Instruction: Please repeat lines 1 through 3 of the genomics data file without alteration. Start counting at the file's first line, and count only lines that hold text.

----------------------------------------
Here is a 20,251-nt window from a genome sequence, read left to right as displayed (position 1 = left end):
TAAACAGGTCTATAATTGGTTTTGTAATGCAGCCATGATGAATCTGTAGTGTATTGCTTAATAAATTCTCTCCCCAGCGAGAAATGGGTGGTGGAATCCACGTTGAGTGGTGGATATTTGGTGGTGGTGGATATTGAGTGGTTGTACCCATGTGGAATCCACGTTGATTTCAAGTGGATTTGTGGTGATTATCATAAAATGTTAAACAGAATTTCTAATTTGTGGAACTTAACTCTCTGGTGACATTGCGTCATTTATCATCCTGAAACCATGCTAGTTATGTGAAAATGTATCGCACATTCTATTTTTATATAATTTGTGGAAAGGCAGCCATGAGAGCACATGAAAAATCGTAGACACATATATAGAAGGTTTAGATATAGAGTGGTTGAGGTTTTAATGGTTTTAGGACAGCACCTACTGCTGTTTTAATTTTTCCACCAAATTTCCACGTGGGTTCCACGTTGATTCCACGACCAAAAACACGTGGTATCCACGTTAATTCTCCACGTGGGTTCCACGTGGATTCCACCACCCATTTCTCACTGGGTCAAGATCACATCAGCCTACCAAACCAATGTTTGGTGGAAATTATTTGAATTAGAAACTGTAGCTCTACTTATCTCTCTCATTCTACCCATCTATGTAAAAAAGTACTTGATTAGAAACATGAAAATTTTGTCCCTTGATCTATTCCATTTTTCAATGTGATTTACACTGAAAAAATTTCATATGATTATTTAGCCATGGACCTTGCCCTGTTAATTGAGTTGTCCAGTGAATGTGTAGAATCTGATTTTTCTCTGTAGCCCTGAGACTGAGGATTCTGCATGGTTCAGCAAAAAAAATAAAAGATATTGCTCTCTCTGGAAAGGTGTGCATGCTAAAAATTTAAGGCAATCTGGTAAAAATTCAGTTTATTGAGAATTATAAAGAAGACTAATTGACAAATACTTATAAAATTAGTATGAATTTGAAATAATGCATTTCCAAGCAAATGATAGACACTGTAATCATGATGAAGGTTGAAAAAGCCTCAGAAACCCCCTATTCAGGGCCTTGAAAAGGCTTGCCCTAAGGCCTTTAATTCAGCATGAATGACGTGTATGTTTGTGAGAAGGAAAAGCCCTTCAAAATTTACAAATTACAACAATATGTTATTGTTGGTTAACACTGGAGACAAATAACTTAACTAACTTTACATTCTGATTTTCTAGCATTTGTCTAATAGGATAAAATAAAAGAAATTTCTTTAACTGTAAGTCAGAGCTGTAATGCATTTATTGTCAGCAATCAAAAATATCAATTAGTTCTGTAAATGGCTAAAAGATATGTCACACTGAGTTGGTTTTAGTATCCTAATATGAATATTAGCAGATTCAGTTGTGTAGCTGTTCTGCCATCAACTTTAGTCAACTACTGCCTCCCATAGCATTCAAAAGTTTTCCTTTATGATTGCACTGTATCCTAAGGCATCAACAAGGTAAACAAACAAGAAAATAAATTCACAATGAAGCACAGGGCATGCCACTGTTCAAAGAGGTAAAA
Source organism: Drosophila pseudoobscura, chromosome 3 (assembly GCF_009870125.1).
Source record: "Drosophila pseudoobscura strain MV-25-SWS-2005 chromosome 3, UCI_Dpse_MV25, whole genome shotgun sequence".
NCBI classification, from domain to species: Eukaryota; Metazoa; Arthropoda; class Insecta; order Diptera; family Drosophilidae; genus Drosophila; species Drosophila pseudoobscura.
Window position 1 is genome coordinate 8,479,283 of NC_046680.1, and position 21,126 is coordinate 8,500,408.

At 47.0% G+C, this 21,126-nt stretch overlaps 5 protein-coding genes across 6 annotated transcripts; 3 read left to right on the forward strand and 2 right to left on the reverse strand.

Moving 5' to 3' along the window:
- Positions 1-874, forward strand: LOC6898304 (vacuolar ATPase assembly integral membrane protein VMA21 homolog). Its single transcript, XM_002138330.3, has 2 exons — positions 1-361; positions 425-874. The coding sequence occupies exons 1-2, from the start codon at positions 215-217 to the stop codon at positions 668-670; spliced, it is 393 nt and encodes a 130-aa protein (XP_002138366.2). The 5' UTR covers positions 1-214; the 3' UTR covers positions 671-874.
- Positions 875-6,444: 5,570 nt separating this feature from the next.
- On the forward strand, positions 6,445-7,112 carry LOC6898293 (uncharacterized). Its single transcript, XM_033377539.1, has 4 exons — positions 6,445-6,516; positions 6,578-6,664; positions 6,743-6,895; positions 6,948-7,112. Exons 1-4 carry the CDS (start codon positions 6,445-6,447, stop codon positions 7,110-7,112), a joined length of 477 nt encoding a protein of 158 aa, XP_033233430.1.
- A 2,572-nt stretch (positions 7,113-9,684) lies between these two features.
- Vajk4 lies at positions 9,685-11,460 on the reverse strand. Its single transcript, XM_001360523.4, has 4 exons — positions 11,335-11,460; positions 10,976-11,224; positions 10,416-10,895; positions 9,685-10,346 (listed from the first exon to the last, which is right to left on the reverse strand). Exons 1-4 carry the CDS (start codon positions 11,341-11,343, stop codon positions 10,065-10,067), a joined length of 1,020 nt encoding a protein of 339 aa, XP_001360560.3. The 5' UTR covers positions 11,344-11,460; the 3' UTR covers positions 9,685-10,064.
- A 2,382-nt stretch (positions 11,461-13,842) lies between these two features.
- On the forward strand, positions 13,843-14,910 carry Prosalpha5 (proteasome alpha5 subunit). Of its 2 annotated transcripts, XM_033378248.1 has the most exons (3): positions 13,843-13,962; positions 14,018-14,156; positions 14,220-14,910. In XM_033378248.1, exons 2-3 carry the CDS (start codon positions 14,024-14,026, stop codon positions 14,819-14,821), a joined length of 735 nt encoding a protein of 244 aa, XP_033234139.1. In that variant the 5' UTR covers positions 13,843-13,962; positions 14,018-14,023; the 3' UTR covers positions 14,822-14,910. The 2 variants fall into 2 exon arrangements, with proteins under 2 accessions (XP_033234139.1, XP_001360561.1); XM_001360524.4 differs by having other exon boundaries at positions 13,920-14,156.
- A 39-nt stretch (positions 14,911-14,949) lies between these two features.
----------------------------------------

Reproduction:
Here is a 20,251-nt window from a genome sequence, read left to right as displayed (position 1 = left end):
TAAACAGGTCTATAATTGGTTTTGTAATGCAGCCATGATGAATCTGTAGTGTATTGCTTAATAAATTCTCTCCCCAGCGAGAAATGGGTGGTGGAATCCACGTTGAGTGGTGGATATTTGGTGGTGGTGGATATTGAGTGGTTGTACCCATGTGGAATCCACGTTGATTTCAAGTGGATTTGTGGTGATTATCATAAAATGTTAAACAGAATTTCTAATTTGTGGAACTTAACTCTCTGGTGACATTGCGTCATTTATCATCCTGAAACCATGCTAGTTATGTGAAAATGTATCGCACATTCTATTTTTATATAATTTGTGGAAAGGCAGCCATGAGAGCACATGAAAAATCGTAGACACATATATAGAAGGTTTAGATATAGAGTGGTTGAGGTTTTAATGGTTTTAGGACAGCACCTACTGCTGTTTTAATTTTTCCACCAAATTTCCACGTGGGTTCCACGTTGATTCCACGACCAAAAACACGTGGTATCCACGTTAATTCTCCACGTGGGTTCCACGTGGATTCCACCACCCATTTCTCACTGGGTCAAGATCACATCAGCCTACCAAACCAATGTTTGGTGGAAATTATTTGAATTAGAAACTGTAGCTCTACTTATCTCTCTCATTCTACCCATCTATGTAAAAAAGTACTTGATTAGAAACATGAAAATTTTGTCCCTTGATCTATTCCATTTTTCAATGTGATTTACACTGAAAAAATTTCATATGATTATTTAGCCATGGACCTTGCCCTGTTAATTGAGTTGTCCAGTGAATGTGTAGAATCTGATTTTTCTCTGTAGCCCTGAGACTGAGGATTCTGCATGGTTCAGCAAAAAAAATAAAAGATATTGCTCTCTCTGGAAAGGTGTGCATGCTAAAAATTTAAGGCAATCTGGTAAAAATTCAGTTTATTGAGAATTATAAAGAAGACTAATTGACAAATACTTATAAAATTAGTATGAATTTGAAATAATGCATTTCCAAGCAAATGATAGACACTGTAATCATGATGAAGGTTGAAAAAGCCTCAGAAACCCCCTATTCAGGGCCTTGAAAAGGCTTGCCCTAAGGCCTTTAATTCAGCATGAATGACGTGTATGTTTGTGAGAAGGAAAAGCCCTTCAAAATTTACAAATTACAACAATATGTTATTGTTGGTTAACACTGGAGACAAATAACTTAACTAACTTTACATTCTGATTTTCTAGCATTTGTCTAATAGGATAAAATAAAAGAAATTTCTTTAACTGTAAGTCAGAGCTGTAATGCATTTATTGTCAGCAATCAAAAATATCAATTAGTTCTGTAAATGGCTAAAAGATATGTCACACTGAGTTGGTTTTAGTATCCTAATATGAATATTAGCAGATTCAGTTGTGTAGCTGTTCTGCCATCAACTTTAGTCAACTACTGCCTCCCATAGCATTCAAAAGTTTTCCTTTATGATTGCACTGTATCCTAAGGCATCAACAAGGTAAACAAACAAGAAAATAAATTCACAATGAAGCACAGGGCATGCCACTGTTCAAAGAGGTAAAA
Source organism: Drosophila pseudoobscura, chromosome 3 (assembly GCF_009870125.1).